The Apprentice Boys held a massively reduced 'Relief of Derry' parade in the city on Saturday afternoon.
The event attracts normally attracts thousands of Apprentice Boys, numerous bands and spectators, but was curtailed this year due to the coronavirus pandemic.
It is held on the second Saturday in August and commemorates the ending of the 105-day siege of the city in August 1689.
The ending of the siege is known as the Relief of Derry.
Just 30 representatives marched on Derry's Walls this year while a small number of spectators watched on.
The Apprentice Boys then made their way to the cenotaph for the Act of Remembrance and also held a short service at the Apprentice Boy's Memorial in the grounds of St. Columb's Cathedral.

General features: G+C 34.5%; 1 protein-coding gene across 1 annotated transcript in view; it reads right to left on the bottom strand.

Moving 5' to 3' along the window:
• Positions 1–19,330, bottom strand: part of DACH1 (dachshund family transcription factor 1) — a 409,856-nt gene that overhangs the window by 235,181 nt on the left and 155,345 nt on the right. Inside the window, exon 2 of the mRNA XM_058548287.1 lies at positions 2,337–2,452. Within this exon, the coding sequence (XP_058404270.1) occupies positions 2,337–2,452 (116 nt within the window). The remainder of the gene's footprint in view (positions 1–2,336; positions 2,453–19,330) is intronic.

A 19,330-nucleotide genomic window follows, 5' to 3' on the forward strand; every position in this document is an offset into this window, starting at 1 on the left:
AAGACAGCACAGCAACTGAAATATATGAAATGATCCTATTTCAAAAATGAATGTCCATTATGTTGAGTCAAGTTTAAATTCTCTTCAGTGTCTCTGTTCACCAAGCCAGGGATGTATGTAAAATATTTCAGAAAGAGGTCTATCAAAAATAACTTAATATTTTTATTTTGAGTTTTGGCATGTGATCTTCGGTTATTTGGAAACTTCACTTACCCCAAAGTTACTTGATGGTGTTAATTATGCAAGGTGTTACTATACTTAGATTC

Small parades and wreath layings took place in other parts of Northern Ireland to mark the event.
Governor of the Apprentice Boys, Graeme Stenhouse said it was a historic day.
"I thought it was a very humbling experience," he told the BBC.
"I would say today we created history - there's never been anything like that before.
"We're living in unprecedented times and we look forward to 12 months' time when hopefully there aren't any guidelines in place and we'll be able to come back to Londonderry and celebrate our culture, our history and identity in a bigger manner."